It’s an election year, and we are being bombarded with politics. It seems everyone feels the need to share opinions on candidates or issues. For most people, there are no consequences to expressing views, but for not-for-profit organizations, political involvement can be as precarious as stepping off a cliff.
Under the Internal Revenue Code Section 501(c)(3), not-for-profit organizations are absolutely forbidden from directly or indirectly participating in any political campaign on behalf of or in opposition to any candidate for elective public office. Violating this prohibition could lead to denial or revocation of your organization’s tax-exempt status and the imposition of certain excise taxes. In other words, the IRS is strict about this issue and you must make certain the board and officers in your organization comply.
The prohibition against charitable organizations participating in political campaigns is absolute and is made crystal clear by a memorandum in which the IRS revoked a Section 501(c)(3) organization’s exemption for simply criticizing a candidate in a radio commentary. The IRS’s position is further supported by a judicial decision that stated, “It should be noted that exemption is lost . . . by participation in any political campaign on behalf of any candidate for public office. It need not form a substantial part of the organization’s activities.” In addition to a possible loss of exemption, a not-for-profit is subject to a 10 percent excise tax on amounts paid or incurred in participating or intervening in a political campaign. If the expenditure is not corrected within a certain period, an excise tax equal to 100 percent of the political expenditure is imposed.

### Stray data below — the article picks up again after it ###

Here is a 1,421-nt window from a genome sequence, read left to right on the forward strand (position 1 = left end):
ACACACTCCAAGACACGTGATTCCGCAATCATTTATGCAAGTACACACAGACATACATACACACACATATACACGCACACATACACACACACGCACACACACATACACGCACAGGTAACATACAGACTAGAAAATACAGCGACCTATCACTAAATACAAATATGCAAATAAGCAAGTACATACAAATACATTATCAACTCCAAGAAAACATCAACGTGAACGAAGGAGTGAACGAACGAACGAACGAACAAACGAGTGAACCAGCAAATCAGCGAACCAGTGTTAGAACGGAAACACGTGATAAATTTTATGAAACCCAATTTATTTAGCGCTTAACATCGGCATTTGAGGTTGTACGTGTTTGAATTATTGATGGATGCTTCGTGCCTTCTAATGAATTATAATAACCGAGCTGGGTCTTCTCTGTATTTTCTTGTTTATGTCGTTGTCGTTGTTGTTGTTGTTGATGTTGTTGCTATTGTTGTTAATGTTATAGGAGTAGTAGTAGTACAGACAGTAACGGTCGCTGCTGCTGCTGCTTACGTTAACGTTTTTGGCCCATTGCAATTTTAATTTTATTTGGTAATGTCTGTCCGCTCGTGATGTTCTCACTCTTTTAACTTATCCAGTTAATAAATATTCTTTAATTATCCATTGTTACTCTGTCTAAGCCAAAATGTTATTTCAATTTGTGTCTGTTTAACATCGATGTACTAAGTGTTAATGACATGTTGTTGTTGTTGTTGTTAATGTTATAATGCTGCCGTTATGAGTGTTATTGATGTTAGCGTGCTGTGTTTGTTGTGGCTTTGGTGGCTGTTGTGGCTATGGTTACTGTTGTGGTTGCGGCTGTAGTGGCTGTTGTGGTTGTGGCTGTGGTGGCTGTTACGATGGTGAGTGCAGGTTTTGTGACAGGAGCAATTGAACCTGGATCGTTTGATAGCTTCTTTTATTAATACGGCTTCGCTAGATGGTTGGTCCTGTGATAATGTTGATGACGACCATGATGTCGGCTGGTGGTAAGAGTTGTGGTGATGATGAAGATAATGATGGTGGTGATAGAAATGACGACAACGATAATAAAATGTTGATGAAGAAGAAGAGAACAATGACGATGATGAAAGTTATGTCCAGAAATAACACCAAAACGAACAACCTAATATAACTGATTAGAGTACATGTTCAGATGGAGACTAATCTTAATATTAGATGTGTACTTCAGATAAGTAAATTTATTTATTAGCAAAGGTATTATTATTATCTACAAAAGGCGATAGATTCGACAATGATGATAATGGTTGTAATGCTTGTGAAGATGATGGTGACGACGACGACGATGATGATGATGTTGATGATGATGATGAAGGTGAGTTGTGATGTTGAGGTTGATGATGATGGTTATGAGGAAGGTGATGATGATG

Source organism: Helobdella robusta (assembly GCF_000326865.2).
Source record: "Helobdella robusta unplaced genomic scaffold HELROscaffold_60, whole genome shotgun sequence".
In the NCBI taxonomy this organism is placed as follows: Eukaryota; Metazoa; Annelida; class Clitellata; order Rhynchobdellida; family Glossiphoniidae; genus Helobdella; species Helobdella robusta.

What does participating in a political campaign mean?
Your organization cannot take a stand in any campaign or support or oppose a candidate for public office, which is defined as one who offers himself, or is proposed by others, as a contestant for an elective public office at the national, state, or local level.
Some activities that violate the prohibition on political campaigning include the following:
- Giving a candidate or political party cash, property, the free use of facilities, or free services
- Publishing or distributing written or printed statements or making oral statements on behalf of or in opposition to candidates
- Analyzing candidates’ qualifications and publishing the names of those deemed most qualified. Be cautious, since the rule also forbids indirect participation. Thus, if you are associated with another organization that has direct political participation, you may also be treated as participating in the eyes of the IRS.
What political activities are allowed for not-for-profits?
- Personal views versus official views: The prohibition against political campaign activity does not prevent an organization’s officers, directors, or other leaders from expressing their personal views, as individuals, on a candidate, a political party, or a campaign. However, they should not use the organization’s financial assets, facilities, or personnel in any way and should clearly indicate that their actions or statements are entirely their own and not the organization’s. Also, they cannot express their views in official organization publications or at official organization functions. The organization must not explicitly or implicitly ratify the actions of any individual.